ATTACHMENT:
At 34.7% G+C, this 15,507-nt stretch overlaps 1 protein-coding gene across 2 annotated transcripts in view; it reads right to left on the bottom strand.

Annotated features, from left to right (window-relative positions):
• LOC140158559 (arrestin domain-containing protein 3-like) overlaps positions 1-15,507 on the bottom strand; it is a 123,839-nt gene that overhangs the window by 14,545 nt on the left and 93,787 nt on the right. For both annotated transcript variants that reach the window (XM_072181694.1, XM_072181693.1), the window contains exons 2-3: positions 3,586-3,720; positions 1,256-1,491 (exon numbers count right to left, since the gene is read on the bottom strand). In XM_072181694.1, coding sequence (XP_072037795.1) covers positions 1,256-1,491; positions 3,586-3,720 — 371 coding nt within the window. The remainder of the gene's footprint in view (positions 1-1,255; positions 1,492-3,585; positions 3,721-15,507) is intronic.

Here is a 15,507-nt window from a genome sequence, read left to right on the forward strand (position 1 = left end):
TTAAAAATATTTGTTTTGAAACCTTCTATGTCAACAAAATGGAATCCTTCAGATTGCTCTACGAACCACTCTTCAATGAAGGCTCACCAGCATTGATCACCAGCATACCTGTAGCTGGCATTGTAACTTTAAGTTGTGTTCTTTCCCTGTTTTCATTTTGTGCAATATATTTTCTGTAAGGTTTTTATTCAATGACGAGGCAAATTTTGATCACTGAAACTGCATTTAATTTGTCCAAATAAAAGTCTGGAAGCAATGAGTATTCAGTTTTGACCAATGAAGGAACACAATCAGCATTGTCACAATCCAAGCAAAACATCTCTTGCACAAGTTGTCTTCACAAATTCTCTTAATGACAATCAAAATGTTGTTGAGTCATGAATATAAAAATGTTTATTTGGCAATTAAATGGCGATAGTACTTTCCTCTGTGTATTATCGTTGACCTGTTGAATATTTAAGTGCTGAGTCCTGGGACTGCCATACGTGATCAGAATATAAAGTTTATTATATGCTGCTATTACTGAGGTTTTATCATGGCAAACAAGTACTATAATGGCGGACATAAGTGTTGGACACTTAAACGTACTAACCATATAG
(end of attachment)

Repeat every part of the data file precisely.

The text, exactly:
At 34.7% G+C, this 15,507-nt stretch overlaps 1 protein-coding gene across 2 annotated transcripts in view; it reads right to left on the bottom strand.

Annotated features, from left to right (window-relative positions):
• LOC140158559 (arrestin domain-containing protein 3-like) overlaps positions 1-15,507 on the bottom strand; it is a 123,839-nt gene that overhangs the window by 14,545 nt on the left and 93,787 nt on the right. For both annotated transcript variants that reach the window (XM_072181694.1, XM_072181693.1), the window contains exons 2-3: positions 3,586-3,720; positions 1,256-1,491 (exon numbers count right to left, since the gene is read on the bottom strand). In XM_072181694.1, coding sequence (XP_072037795.1) covers positions 1,256-1,491; positions 3,586-3,720 — 371 coding nt within the window. The remainder of the gene's footprint in view (positions 1-1,255; positions 1,492-3,585; positions 3,721-15,507) is intronic.

Here is a 15,507-nt window from a genome sequence, read left to right on the forward strand (position 1 = left end):
TTAAAAATATTTGTTTTGAAACCTTCTATGTCAACAAAATGGAATCCTTCAGATTGCTCTACGAACCACTCTTCAATGAAGGCTCACCAGCATTGATCACCAGCATACCTGTAGCTGGCATTGTAACTTTAAGTTGTGTTCTTTCCCTGTTTTCATTTTGTGCAATATATTTTCTGTAAGGTTTTTATTCAATGACGAGGCAAATTTTGATCACTGAAACTGCATTTAATTTGTCCAAATAAAAGTCTGGAAGCAATGAGTATTCAGTTTTGACCAATGAAGGAACACAATCAGCATTGTCACAATCCAAGCAAAACATCTCTTGCACAAGTTGTCTTCACAAATTCTCTTAATGACAATCAAAATGTTGTTGAGTCATGAATATAAAAATGTTTATTTGGCAATTAAATGGCGATAGTACTTTCCTCTGTGTATTATCGTTGACCTGTTGAATATTTAAGTGCTGAGTCCTGGGACTGCCATACGTGATCAGAATATAAAGTTTATTATATGCTGCTATTACTGAGGTTTTATCATGGCAAACAAGTACTATAATGGCGGACATAAGTGTTGGACACTTAAACGTACTAACCATATAG